Top end extension is critical to the sound of the best copies. Lots of old records (and new ones) have no real top end; consequently, the studio or stage will be missing much of its natural air and space, and instruments will lack their full complement of harmonic information.
Tube smear is by far the most common problem with the copies we played. When the transient bite of the trumpet is correctly reproduced, maintaining its full-bodied tone and harmonic structures, you know you have a very special copy of Straight Life (or Sky Dive, or First Light, or Red Clay, etc, etc.). When the sound is blurry, thick, veiled, dull or slow, you have what might be considered something more like the average copy.
What We’re Listening For On Straight Life
- Energy for starters. What could be more important than the life of the music?
- The Big Sound comes next — wall to wall, lots of depth, huge space, three-dimensionality, all that sort of thing.
- Then transient information — fast, clear, sharp attacks, not the smear and thickness so common to these LPs.
- Tight, full-bodied bass — which ties in with good transient information, also the issue of frequency extension further down.
- Next: transparency — the quality that allows you to hear deep into the soundfield, showing you the space and air around all the instruments.
- Extend the top and bottom and voila, you have The Real Thing — an honest to goodness Hot Stamper.
The Players and Personnel
- Freddie Hubbard – trumpet, flugelhorn
- Joe Henderson – tenor saxophone
- Herbie Hancock – electric piano
- George Benson – guitar
- Ron Carter – double bass
- Jack DeJohnette – drums
- Richard Landrum – drums, percussion
- Weldon Irvine – tambourine
- Rudy Van Gelder – engineer
- Creed Taylor – producer
Mint Minus Minus and maybe a bit better is about as quiet as any vintage pressing will play, and since only the right vintage pressings have any hope of sounding good on this album, that will most often be the playing condition of the copies we sell. (The copies that are even a bit noisier get listed on the site are seriously reduced prices or traded back in to the local record stores we shop at.)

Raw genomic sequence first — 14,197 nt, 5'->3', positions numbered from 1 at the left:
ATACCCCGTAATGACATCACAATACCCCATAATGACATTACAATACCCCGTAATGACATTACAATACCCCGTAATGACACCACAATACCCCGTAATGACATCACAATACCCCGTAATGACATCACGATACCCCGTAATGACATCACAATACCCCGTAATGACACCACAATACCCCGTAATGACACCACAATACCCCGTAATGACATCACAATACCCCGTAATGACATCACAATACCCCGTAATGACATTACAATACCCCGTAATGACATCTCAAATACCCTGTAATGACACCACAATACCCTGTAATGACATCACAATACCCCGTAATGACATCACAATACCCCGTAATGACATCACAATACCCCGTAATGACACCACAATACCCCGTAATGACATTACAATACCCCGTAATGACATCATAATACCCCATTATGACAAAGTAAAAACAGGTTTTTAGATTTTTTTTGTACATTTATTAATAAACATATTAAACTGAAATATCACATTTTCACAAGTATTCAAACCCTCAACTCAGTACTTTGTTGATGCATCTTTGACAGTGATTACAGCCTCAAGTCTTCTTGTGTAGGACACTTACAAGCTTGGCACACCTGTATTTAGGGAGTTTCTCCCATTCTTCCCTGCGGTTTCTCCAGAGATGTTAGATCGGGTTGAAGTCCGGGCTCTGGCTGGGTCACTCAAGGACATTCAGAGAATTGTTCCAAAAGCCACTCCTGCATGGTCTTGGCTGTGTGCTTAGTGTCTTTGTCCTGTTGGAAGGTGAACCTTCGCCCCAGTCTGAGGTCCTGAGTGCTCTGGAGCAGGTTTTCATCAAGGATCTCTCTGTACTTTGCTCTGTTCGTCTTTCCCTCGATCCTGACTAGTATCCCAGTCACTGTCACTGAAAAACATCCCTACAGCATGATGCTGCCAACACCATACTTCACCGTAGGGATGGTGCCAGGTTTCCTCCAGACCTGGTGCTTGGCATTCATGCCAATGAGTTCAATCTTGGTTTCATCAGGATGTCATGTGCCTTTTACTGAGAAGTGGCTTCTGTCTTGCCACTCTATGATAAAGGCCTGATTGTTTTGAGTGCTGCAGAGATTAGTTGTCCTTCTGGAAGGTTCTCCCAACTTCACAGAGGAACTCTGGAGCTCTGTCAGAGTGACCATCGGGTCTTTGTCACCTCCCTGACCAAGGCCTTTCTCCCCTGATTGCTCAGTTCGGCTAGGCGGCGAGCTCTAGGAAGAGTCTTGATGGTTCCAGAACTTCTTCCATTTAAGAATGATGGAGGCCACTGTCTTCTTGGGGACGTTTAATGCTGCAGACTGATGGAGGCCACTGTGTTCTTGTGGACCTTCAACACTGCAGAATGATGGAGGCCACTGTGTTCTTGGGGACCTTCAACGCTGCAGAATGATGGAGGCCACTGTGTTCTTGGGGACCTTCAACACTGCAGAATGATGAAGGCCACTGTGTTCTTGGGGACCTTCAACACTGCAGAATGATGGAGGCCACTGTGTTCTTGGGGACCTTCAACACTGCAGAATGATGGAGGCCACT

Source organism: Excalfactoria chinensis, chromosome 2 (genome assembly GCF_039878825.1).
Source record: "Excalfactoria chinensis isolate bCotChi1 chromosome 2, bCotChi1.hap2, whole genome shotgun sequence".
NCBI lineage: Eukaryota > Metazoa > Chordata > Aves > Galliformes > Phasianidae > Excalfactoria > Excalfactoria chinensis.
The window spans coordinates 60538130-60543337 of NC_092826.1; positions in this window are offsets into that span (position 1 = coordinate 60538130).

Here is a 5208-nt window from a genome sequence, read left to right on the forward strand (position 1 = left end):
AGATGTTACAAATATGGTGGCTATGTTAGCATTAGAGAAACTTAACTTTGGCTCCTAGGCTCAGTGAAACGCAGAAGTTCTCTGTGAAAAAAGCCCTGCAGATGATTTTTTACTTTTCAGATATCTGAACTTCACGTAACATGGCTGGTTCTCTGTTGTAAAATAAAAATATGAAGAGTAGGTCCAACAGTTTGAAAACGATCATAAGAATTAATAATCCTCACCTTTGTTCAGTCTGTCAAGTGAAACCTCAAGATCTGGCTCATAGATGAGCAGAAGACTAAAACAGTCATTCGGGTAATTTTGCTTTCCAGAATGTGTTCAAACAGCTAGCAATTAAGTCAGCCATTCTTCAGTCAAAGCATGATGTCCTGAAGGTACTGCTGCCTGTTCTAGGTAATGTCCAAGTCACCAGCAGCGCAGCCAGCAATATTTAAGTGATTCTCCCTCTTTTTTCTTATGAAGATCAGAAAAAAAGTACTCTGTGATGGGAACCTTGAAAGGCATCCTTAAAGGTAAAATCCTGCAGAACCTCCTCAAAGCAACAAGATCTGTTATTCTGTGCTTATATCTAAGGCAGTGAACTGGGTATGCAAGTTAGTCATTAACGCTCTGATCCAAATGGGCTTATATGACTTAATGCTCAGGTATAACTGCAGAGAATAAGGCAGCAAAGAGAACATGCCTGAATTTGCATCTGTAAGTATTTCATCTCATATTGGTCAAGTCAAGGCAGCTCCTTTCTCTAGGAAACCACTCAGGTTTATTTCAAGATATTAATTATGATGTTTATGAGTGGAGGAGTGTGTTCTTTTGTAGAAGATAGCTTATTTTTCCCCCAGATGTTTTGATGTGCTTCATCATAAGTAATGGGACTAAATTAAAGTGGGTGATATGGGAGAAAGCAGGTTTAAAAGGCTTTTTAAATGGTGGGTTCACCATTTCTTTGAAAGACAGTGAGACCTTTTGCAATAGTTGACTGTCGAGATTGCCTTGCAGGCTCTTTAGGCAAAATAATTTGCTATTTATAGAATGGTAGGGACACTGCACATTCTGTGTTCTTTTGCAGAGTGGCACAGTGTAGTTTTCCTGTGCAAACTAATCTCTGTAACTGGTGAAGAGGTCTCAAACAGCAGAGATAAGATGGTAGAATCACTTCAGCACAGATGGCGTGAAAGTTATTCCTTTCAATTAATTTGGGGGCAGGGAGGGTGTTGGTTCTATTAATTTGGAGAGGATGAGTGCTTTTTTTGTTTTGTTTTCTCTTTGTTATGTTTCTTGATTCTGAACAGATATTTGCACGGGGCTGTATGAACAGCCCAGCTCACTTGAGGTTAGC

Those of you looking for quiet vinyl will have to settle for the sound of other pressings and Heavy Vinyl reissues, purchased elsewhere of course as we have no interest in selling records that don’t have the vintage analog magic of these wonderful recordings.
If you want to make the trade-off between bad sound and quiet surfaces with whatever Heavy Vinyl pressing might be available, well, that’s certainly your prerogative, but we can’t imagine losing what’s good about this music — the size, the energy, the presence, the clarity, the weight — just to hear it with less background noise.
Here’s That Rainy Day
Recorded between trumpeter Freddie Hubbard’s better-known classics Red Clay and First Light, Straight Life is actually arguably Hubbard’s greatest recording. Joined by an all-star group that includes tenor saxophonist Joe Henderson, keyboardist Herbie Hancock, guitarist George Benson, bassist Ron Carter, and drummer Jack DeJohnette, Hubbard is frequently astounding on “Straight Life” (check out that introduction) and “Mr. Clean,” constructing classic solos. The very memorable set is rounded off by the trumpeter’s duet with Benson on a lyrical version of the ballad “Here’s That Rainy Day.”